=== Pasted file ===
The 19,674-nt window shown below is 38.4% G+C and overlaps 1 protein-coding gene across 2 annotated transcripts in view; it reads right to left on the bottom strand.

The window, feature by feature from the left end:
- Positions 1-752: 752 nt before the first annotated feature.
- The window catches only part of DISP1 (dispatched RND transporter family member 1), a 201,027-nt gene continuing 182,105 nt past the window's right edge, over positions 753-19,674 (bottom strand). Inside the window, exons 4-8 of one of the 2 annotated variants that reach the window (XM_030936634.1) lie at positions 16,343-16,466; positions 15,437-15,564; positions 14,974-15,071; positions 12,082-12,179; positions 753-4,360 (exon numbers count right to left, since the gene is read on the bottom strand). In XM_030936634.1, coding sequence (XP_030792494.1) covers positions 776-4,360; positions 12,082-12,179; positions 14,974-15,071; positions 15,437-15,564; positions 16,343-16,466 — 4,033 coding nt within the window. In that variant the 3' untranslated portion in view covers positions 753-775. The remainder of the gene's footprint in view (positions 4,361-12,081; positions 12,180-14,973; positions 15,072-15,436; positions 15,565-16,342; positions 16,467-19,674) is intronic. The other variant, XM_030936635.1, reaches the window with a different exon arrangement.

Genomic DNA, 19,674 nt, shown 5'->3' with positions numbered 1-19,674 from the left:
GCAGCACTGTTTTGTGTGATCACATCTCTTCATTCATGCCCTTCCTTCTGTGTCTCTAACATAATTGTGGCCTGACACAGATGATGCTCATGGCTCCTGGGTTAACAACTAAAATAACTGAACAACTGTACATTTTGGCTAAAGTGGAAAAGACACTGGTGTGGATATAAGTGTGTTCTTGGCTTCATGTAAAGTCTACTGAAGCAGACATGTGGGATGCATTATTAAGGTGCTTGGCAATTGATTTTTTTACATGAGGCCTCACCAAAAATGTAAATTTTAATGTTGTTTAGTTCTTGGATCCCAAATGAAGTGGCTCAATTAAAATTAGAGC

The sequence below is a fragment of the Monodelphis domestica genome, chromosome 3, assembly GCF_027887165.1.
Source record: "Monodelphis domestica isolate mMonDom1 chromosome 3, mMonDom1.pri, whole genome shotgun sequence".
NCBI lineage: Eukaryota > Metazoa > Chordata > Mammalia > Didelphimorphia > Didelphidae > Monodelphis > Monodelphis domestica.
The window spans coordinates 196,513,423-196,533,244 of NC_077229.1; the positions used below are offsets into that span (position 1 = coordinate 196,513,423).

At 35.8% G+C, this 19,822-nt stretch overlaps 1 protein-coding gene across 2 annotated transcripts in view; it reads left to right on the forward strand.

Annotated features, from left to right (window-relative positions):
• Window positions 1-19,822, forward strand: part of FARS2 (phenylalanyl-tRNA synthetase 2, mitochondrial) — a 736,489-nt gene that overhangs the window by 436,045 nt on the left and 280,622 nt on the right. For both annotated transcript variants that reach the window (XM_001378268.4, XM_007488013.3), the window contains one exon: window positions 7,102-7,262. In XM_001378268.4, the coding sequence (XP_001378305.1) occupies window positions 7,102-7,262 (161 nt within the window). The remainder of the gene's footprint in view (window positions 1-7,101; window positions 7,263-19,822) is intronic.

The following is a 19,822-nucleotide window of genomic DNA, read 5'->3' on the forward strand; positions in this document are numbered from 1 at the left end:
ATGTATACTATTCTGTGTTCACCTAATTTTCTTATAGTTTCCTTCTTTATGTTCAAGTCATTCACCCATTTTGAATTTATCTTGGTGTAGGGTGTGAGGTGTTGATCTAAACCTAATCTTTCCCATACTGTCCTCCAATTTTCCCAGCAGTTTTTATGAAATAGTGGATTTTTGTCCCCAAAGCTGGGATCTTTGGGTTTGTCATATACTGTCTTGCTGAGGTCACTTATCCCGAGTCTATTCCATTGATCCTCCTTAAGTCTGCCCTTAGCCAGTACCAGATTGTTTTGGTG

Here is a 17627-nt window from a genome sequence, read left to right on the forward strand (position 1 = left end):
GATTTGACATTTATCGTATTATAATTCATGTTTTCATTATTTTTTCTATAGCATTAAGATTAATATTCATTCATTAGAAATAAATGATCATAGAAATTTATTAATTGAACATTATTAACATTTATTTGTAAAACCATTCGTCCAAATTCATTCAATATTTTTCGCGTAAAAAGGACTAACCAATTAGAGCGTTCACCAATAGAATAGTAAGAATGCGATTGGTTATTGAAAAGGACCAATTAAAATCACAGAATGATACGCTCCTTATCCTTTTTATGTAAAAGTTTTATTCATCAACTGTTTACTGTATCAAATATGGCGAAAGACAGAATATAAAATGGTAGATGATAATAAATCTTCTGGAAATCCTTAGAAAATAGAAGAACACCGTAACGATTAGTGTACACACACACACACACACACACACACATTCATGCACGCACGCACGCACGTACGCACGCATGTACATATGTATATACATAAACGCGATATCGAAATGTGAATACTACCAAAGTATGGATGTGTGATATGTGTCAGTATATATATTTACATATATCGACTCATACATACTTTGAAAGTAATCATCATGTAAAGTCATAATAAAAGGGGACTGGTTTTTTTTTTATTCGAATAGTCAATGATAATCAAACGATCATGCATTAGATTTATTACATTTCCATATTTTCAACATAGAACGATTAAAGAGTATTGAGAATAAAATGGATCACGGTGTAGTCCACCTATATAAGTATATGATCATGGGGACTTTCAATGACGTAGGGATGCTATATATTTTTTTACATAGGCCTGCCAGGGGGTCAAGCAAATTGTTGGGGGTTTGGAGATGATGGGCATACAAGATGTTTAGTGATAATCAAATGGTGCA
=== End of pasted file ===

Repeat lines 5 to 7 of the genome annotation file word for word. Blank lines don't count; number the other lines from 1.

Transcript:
Genomic DNA, 19,674 nt, shown 5'->3' with positions numbered 1-19,674 from the left:
GCAGCACTGTTTTGTGTGATCACATCTCTTCATTCATGCCCTTCCTTCTGTGTCTCTAACATAATTGTGGCCTGACACAGATGATGCTCATGGCTCCTGGGTTAACAACTAAAATAACTGAACAACTGTACATTTTGGCTAAAGTGGAAAAGACACTGGTGTGGATATAAGTGTGTTCTTGGCTTCATGTAAAGTCTACTGAAGCAGACATGTGGGATGCATTATTAAGGTGCTTGGCAATTGATTTTTTTACATGAGGCCTCACCAAAAATGTAAATTTTAATGTTGTTTAGTTCTTGGATCCCAAATGAAGTGGCTCAATTAAAATTAGAGC

The sequence below is a fragment of the Monodelphis domestica genome, chromosome 3, assembly GCF_027887165.1.